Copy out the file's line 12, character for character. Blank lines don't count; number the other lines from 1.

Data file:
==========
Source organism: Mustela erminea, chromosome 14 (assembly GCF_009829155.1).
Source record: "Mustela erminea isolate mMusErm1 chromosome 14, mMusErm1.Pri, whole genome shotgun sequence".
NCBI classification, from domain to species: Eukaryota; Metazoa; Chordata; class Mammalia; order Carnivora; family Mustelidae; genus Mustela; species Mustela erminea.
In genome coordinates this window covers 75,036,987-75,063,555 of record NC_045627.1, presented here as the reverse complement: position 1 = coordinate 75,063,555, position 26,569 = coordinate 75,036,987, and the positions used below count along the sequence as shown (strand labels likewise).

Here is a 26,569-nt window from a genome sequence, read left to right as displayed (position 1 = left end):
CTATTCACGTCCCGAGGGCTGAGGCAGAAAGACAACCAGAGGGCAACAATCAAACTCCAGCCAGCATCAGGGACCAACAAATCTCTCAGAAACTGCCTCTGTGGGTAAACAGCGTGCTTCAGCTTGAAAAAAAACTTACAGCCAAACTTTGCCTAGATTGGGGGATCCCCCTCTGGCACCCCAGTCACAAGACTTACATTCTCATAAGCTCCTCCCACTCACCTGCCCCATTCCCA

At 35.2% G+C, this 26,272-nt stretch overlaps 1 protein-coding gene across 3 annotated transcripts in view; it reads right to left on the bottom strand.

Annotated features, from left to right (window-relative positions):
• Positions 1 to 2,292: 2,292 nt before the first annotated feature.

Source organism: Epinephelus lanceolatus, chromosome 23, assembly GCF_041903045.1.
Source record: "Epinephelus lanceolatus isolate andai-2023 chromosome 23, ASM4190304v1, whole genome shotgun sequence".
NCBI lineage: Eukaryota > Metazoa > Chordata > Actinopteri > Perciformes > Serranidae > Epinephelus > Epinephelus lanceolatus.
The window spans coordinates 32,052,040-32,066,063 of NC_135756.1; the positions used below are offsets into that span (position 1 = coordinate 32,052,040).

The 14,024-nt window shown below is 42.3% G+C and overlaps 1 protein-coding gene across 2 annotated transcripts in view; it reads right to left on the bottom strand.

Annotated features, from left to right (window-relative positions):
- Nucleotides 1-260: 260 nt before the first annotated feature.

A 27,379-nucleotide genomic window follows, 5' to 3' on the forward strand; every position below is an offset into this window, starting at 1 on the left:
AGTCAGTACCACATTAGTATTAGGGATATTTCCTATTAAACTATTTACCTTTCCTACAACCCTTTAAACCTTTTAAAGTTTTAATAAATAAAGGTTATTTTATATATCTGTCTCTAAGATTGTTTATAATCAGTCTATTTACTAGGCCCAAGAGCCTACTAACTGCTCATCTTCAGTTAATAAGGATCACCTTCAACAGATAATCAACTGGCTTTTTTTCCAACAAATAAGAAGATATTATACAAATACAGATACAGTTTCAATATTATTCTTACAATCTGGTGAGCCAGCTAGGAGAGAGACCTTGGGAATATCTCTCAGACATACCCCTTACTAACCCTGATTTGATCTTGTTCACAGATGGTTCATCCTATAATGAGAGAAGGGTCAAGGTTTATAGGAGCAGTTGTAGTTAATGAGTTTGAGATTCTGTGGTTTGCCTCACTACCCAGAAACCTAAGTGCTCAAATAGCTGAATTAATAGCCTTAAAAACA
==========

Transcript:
NCBI lineage: Eukaryota > Metazoa > Chordata > Actinopteri > Perciformes > Serranidae > Epinephelus > Epinephelus lanceolatus.